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MS Thesis Defense - Zachary Warren

Distribution and Association of the Northern Long-eared Bat

10:00 am – 11:00 am
Hardin Hall Room: 901
3310 Holdrege St
Lincoln NE 68583
Additional Info: HARH
Craig Allen,
Because of white-nose syndrome, the northern long-eared bat (Myotis septentrionalis) is experiencing rapid population declines across the majority of its range. This decline has prompted increased regulatory protection and thus an increased need for effective habitat management strategies. Insight into the species habitat associations, however, is a prior necessity to ensure management practices are biologically relevant. Understanding these relationships requires a holistic approach that addresses the multiple ways in which the species is interacting with its environment. The objective of my thesis was to address these relationships following a multi-scale approach that assessed the factors associated with roost tree selection, distribution, and habitat use.

I conducted a quantitative meta-analysis of all northern long-eared bat roost-selection studies, thus enabling inference across the range of the species. Secondly, I sought to understand the factors associated with the northern long-eared distribution in Nebraska by conducting a multi-scale occupancy study with four acoustic survey stations nested within 101 10 km x 10 km grids distributed across Nebraska. Lastly, to assess factors associated with multi-scale occupancy at finer spatial scales, I combined presence/absence results from 5 intensively sampled study sites in Nebraska with on-the-ground habitat measurements.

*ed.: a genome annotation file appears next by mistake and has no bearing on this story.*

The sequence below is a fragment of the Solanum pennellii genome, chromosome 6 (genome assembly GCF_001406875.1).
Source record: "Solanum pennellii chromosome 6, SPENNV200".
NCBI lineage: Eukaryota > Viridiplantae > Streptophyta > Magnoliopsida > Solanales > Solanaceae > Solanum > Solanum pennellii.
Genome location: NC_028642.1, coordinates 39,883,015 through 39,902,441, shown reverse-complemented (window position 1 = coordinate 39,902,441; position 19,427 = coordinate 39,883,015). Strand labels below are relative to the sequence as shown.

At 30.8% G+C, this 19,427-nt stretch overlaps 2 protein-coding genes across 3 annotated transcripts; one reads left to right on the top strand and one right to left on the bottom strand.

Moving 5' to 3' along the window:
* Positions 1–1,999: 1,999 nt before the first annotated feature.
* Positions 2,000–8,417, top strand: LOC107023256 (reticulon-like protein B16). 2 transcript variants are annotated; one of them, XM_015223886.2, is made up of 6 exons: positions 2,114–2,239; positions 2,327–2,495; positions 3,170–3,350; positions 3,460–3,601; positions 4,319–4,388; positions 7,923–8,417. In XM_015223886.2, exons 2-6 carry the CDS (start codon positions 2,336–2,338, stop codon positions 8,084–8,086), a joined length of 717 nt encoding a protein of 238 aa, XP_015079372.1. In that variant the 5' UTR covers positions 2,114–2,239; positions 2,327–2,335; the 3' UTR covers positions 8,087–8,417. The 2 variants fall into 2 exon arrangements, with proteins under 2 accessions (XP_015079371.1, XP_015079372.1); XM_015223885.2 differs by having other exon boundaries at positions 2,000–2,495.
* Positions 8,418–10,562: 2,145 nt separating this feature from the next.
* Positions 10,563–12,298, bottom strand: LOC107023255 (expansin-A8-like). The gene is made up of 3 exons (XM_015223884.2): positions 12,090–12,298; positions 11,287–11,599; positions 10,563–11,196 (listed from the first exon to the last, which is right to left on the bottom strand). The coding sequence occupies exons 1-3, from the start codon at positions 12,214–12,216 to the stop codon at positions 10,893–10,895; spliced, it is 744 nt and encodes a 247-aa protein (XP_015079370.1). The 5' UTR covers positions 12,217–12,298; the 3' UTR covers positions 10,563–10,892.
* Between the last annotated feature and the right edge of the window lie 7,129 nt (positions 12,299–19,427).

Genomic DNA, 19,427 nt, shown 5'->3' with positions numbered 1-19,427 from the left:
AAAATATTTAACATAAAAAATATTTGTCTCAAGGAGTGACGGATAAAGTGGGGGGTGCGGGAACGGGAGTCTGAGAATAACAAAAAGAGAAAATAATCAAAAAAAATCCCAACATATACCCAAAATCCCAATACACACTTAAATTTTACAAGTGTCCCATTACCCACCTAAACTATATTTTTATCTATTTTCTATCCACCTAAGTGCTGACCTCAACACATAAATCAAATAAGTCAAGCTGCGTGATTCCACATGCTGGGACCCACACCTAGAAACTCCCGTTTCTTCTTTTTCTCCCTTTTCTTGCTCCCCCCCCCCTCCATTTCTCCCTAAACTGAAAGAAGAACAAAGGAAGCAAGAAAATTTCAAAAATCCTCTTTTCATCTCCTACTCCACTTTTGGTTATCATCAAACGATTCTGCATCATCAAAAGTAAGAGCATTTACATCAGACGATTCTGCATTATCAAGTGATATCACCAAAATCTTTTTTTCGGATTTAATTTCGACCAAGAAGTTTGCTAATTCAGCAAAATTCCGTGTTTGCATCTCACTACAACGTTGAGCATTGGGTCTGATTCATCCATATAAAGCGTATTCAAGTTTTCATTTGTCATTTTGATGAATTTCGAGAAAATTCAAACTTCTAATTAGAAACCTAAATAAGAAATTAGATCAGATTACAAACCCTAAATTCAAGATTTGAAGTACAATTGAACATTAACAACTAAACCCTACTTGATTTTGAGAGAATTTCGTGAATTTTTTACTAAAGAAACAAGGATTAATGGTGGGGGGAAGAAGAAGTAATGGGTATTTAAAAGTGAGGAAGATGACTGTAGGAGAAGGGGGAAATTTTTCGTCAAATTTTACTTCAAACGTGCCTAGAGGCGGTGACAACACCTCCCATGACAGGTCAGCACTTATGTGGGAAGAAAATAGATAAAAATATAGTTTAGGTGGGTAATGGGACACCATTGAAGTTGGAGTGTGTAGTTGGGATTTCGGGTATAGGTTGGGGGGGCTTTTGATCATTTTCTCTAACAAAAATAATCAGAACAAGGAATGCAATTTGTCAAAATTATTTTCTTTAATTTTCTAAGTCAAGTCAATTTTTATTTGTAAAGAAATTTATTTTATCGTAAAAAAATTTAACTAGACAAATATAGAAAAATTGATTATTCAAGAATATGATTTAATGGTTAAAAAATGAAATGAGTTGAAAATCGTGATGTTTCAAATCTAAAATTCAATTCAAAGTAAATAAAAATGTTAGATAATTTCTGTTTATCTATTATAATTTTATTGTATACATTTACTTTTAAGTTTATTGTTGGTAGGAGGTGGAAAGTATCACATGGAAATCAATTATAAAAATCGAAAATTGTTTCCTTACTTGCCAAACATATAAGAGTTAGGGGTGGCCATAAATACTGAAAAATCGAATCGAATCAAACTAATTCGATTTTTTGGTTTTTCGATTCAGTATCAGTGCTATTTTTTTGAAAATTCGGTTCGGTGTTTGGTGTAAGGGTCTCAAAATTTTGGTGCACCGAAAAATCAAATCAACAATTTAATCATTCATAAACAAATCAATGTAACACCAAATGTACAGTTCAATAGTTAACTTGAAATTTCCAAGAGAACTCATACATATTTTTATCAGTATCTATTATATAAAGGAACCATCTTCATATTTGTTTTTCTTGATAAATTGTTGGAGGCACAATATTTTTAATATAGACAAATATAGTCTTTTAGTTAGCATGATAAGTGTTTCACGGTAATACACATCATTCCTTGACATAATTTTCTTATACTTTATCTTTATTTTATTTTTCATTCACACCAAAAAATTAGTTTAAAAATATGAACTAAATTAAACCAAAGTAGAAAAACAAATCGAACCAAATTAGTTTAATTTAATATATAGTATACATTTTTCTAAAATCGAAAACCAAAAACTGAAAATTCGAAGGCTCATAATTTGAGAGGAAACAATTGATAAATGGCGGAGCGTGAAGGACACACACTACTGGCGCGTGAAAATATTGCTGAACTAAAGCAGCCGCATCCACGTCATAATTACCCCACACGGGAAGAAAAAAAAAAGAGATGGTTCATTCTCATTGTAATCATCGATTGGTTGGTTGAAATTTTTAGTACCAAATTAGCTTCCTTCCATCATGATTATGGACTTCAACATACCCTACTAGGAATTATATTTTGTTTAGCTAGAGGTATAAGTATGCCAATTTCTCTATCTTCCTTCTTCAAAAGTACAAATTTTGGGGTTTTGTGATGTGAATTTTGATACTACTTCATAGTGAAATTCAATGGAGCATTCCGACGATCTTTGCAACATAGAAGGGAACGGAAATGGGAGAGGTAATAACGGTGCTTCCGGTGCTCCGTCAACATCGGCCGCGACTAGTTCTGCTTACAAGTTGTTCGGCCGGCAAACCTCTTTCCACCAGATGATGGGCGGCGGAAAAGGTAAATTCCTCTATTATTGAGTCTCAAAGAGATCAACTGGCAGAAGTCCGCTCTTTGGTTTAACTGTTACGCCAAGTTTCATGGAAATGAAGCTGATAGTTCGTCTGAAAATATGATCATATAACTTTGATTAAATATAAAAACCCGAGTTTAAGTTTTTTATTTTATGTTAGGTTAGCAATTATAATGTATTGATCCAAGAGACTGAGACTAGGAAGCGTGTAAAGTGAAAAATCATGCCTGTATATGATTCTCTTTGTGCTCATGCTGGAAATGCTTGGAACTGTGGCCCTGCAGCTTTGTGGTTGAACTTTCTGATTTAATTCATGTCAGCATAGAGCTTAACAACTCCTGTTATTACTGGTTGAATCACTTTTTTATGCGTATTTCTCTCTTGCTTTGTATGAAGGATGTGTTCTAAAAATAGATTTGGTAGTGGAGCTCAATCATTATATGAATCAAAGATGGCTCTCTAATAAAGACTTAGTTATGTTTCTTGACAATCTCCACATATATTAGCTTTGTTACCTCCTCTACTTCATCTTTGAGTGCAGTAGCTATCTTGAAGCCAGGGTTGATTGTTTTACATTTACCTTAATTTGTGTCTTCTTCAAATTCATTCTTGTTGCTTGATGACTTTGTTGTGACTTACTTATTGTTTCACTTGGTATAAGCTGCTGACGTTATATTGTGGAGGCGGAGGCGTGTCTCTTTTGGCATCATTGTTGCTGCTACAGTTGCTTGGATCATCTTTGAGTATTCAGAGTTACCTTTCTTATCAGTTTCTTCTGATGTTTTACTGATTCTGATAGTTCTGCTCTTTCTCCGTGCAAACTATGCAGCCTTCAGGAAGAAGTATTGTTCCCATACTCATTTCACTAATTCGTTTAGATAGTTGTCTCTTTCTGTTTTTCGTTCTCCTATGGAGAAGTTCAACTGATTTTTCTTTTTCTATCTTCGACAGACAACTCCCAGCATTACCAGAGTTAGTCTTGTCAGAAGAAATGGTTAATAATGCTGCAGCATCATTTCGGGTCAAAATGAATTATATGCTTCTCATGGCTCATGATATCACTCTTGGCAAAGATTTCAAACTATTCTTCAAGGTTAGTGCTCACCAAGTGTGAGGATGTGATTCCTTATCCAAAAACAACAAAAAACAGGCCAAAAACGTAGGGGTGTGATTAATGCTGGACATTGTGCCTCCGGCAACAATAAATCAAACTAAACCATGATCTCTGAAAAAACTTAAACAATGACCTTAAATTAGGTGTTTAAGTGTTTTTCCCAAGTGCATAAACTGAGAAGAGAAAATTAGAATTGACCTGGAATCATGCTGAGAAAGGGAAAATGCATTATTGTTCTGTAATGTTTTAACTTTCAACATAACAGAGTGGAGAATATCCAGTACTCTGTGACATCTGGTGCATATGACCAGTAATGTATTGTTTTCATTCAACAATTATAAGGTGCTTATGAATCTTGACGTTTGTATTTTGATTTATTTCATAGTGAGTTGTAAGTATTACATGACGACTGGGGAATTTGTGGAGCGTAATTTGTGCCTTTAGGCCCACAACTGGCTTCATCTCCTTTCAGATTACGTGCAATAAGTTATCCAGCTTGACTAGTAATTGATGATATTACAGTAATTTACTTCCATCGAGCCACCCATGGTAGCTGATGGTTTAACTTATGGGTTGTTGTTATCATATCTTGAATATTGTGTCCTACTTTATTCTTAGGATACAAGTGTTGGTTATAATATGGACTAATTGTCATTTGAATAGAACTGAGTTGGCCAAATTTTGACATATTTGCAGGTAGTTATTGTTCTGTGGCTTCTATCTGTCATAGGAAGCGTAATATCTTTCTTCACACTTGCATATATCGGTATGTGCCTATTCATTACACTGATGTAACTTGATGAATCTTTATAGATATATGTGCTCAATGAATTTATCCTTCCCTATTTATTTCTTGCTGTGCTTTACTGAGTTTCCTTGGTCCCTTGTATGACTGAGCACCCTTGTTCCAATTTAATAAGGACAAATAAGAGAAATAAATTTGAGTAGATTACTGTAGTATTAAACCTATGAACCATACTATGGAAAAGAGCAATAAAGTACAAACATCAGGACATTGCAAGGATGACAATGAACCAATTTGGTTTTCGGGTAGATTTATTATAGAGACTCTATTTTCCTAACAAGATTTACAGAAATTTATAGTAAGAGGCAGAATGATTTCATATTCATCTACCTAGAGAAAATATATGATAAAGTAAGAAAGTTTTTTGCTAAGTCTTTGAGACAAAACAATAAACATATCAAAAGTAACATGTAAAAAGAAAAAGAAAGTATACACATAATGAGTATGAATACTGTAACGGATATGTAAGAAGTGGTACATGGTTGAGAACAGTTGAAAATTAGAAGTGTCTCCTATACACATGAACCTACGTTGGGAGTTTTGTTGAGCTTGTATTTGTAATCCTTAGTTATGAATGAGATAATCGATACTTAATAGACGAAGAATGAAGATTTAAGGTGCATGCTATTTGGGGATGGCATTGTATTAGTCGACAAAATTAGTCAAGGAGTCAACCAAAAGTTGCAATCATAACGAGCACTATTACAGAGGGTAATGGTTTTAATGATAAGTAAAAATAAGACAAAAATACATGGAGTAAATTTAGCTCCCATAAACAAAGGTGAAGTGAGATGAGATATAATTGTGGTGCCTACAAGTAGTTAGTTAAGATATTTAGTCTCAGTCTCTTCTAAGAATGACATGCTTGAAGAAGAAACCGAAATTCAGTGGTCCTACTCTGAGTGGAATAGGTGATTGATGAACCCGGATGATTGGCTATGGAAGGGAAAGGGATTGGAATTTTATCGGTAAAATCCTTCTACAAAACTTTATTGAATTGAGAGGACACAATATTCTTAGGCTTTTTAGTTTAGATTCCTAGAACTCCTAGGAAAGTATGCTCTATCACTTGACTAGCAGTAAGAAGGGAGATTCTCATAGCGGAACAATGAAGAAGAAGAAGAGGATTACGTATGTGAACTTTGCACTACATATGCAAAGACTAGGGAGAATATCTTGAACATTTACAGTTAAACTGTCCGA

Results from the meta-analysis indicate selected roost trees had a greater amount of bark remaining on the bole, a larger diameter at breast height, a lower decay class, and were taller. Results from the statewide occupancy study provide evidence for relationships between large-scale occupancy and forest clumpiness, proximity to potential hibernacula, and summer temperature. Within occupied grids, evidence supported a positive relationship between small-scale occupancy and forest area within 125 m. Results failed to provide evidence of habitat factors associated with large-scale occupancy at the 5 study sites likely due to high naïve occupancy rates. Evidence, however, did support a positive relationship between canopy closure and small-scale occupancy. Reported occupancy estimates between the two studies results serve as a pre-white-nose syndrome baseline, as I collected all data prior to the detection of white-nose syndrome in Nebraska.

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